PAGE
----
David Burliuk, poet, artist, “father” of Russian futurism
An invisible atmosphere of love and judgment over everything false entered the room with him, just as slowly, without shining with a colourful rainbow, his huge creativity entered our consciousness to remain to live there forever.
Andrey Bely, poet, writer
Serov thinks to himself, and his eyes slowly wander and squint. A funny comparison comes to mind: “elephant”, “little elephant”... Looks like it! Even his difficult, slow thinking process, with all his caution and conscientiousness, figuratively resembles an elephant, calm, thoughtful...
Léon Bakst, friend
Cigars were a whole part of Serov’s life. It was some kind of cult. He usually bought them from Eliseev brothers, he did not trust all those Ten Cate, Feik & Co. He assured that only at Eliseev brothers you can get some nice cigars, if you know them. When we happened to be somewhere for a good dinner, we “stole” cigars for Serov. This was especially practised at Pr. Tenishev’s.
Dmitry Filosofov, publicist, critic, politician
1.2. Valentin Serov at the Tretyakov Gallery building, 1900.
Valentin Aleksandrovich loved animals with a particular passion. He vividly felt their entire organic essence, up to an inseparable closeness. And this passion was involuntarily expressed in even the slightest gesture when he intended to represent one of the creatures of the animal world. Whether he wanted to portray a pig, a horse, a bear or a monkey, he made my children laugh with delight with one hint; “Anton” was always the most welcome guest and the most authoritative foreman for solving any misunderstandings, ignorance and wisdom.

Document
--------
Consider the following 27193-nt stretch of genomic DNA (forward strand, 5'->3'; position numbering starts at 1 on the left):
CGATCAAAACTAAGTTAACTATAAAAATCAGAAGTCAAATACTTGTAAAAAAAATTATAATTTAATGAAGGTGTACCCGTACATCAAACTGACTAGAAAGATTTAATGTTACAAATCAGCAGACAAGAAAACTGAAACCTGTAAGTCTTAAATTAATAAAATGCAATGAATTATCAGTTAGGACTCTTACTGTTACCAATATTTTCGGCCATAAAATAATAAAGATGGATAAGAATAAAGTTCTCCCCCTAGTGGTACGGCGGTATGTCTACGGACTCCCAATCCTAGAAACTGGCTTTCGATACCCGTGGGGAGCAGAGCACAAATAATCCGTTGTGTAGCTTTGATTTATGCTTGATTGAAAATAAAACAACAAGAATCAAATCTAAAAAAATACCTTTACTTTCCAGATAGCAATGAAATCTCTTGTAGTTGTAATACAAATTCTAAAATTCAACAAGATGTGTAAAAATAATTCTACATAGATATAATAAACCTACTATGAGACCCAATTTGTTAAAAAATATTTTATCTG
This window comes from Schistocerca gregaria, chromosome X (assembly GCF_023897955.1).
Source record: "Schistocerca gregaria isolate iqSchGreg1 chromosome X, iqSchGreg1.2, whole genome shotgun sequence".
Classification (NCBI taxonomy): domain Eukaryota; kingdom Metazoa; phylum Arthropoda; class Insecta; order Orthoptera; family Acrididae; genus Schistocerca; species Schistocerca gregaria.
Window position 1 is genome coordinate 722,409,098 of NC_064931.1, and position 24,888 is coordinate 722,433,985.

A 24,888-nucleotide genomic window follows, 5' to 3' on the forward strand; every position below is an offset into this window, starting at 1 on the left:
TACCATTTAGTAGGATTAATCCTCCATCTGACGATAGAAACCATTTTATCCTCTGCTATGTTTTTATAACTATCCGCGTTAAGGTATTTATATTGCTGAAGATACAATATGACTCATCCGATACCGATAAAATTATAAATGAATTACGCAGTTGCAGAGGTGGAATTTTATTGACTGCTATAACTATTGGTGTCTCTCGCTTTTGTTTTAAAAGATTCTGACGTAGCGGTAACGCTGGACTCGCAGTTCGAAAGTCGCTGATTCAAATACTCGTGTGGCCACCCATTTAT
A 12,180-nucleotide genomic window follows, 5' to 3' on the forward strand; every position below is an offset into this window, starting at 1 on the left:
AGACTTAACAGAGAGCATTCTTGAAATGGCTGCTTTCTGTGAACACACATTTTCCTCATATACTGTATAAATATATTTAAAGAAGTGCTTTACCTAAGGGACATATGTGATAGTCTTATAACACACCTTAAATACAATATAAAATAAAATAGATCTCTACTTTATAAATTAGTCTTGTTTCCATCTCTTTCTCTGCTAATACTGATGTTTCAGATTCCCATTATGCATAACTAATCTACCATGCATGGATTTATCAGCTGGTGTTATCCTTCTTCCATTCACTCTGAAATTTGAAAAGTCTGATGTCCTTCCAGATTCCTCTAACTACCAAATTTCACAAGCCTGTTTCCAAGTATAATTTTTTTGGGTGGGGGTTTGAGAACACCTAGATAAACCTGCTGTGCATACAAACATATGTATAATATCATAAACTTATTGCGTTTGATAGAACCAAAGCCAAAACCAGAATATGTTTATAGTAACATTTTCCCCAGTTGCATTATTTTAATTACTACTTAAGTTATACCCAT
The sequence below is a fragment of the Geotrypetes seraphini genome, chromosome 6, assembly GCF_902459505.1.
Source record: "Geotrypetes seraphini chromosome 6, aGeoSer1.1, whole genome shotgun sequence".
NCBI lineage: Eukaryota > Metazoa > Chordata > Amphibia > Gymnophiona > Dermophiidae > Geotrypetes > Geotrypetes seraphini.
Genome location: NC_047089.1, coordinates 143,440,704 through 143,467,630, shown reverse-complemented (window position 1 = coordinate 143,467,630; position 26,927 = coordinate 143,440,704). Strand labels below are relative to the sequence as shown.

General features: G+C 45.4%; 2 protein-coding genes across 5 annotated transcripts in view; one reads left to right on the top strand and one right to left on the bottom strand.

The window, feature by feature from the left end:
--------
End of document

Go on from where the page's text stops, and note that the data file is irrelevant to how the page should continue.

In Serov’s paintings, everything is clear, light, and for that very reason it is good, beautiful. No sauce, no haze; his creations do not resemble delicious gingerbread or superbly cooked dishes, but act like beautiful, clean, spring water.
Alexandre Benois, artist, critic, art historian
Truthful to the end, he never hid his opinions. Thanks to this, he often made small enemies. He was a “proud” and independent man. He valued his freedom above all. And at the same time, he was a faithful servant of the law set for himself. This was especially evident in his family life, which was exemplary. There was no shadow of betrayal in him, and if he quarrelled, he did it seriously, deliberately. If Serov had a quarrel, it’s not in the mood, but out of conscience.
Serov, a humane man and a staunch defender of all the poor, seemed to “formalize” all my innermost thoughts and feelings with his long and friendly conversations. His advanced views have influenced the development of my mind. And the more his artistic brush finished my appearance on the canvas, the more the person matured within me, which I remained all my life, and Serov’s friendship left an indelible impression on me.
Count Felix Sumarokov-Elston, the last of the Yusupov princes
Count Felix Feliksovich Sumarokov-Elston posing for Serov. Arkhangelskoe Estate, 1903—1904
I recall a trait of his character: he was very serious and organically chaste, never had any cynicism, there had been no lies in him since childhood. In Kyiv, we stayed at M. I. Murashko’s, the founder of Kyiv drawing classes (my academic friend). In the evening, a professor came to us, a frivolous storyteller.
“Gentlemen,” I remarked to my loose friends, “don't you see this young listener! Come on, you are corrupting him!
“I am not incorruptible,” the boy Serov said gloomily and loudly.
Collected by Andrii Zymohliadov